Personal Kanban by Barry and Benson.
This was referenced in WorldWithoutEmail, and it provides a good overview of kanban work-progress management, provided that you can ignore the many pictures of poorly drawn whiteboards and the authors pleading that this messy physicality is necessary.
There are four parts to kanban and task management in general:
Unfortunately, the two middle parts are deceptively difficult.
Bite-sizing goals is not straight-forward. The canonical example is a weightlifter who wants to bench 200 kg, so they start at zero and add five kg each day. At the start, the lifting is easy and great progress is made; shortly thereafter though, progress halts and possibly permanent damage results. Pacing and adapting to work is an involved journey of self-discovery and -learning.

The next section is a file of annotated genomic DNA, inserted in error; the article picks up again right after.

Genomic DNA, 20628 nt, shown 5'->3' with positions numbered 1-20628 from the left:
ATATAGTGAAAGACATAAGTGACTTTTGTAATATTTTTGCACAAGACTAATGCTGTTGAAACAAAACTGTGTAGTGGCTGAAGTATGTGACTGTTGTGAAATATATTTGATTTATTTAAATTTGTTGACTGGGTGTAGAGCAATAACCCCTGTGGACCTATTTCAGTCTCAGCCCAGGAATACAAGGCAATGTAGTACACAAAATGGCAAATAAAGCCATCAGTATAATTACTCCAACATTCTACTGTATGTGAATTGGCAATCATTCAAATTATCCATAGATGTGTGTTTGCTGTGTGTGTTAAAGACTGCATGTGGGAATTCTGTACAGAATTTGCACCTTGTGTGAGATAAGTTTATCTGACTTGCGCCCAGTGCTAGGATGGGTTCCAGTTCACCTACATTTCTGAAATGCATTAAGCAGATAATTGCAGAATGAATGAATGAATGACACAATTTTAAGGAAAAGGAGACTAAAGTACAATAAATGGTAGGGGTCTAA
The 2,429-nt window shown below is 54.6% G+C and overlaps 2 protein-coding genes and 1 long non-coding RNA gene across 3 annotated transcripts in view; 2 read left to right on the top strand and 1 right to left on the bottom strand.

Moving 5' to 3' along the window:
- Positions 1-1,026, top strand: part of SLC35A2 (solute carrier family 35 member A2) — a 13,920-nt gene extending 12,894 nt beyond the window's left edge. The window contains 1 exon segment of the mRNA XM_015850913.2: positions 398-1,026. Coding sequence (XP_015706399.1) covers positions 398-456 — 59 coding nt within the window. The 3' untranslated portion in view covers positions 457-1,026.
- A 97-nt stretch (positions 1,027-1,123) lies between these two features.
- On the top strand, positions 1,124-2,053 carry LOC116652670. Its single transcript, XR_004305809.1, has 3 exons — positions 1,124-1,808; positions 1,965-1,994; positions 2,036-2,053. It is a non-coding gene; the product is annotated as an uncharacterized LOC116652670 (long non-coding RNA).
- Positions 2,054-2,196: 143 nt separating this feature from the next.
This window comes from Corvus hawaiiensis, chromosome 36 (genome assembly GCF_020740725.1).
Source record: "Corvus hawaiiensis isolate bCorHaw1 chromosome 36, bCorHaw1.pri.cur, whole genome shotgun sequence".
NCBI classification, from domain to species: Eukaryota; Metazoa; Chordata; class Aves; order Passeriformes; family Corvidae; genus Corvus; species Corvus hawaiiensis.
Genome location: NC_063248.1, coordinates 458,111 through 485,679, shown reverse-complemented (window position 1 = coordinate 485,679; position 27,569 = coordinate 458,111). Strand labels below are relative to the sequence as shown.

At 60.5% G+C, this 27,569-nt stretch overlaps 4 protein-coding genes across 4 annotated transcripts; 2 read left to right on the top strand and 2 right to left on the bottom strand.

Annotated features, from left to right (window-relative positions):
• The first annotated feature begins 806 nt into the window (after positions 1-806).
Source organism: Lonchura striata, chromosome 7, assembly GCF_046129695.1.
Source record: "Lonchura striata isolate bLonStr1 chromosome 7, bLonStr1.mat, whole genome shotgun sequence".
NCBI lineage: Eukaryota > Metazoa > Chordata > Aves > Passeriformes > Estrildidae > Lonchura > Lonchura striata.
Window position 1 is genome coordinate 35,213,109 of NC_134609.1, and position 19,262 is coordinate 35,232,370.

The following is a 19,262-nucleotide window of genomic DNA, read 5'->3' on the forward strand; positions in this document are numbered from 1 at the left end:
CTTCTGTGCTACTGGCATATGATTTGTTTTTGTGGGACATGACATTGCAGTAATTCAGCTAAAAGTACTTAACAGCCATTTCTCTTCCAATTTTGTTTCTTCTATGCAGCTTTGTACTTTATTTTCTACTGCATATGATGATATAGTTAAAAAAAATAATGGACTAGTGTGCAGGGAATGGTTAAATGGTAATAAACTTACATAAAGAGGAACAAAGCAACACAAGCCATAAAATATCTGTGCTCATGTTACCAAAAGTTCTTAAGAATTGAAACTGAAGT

As for Prioritization, we routinely mis-estimate the import of our goals and tasks, with short-term concerns over-dominating while the long-term languishes. Why? Because at its heart, prioritization is an actuarial science. And most of us make for remarkably poor actuaries.
The problem with books like these is that readers rush off to implement their little systems and like the weightlifter, they soon run into trouble.
Which I guess is fine??? It's not like people claim kanban is a panacea.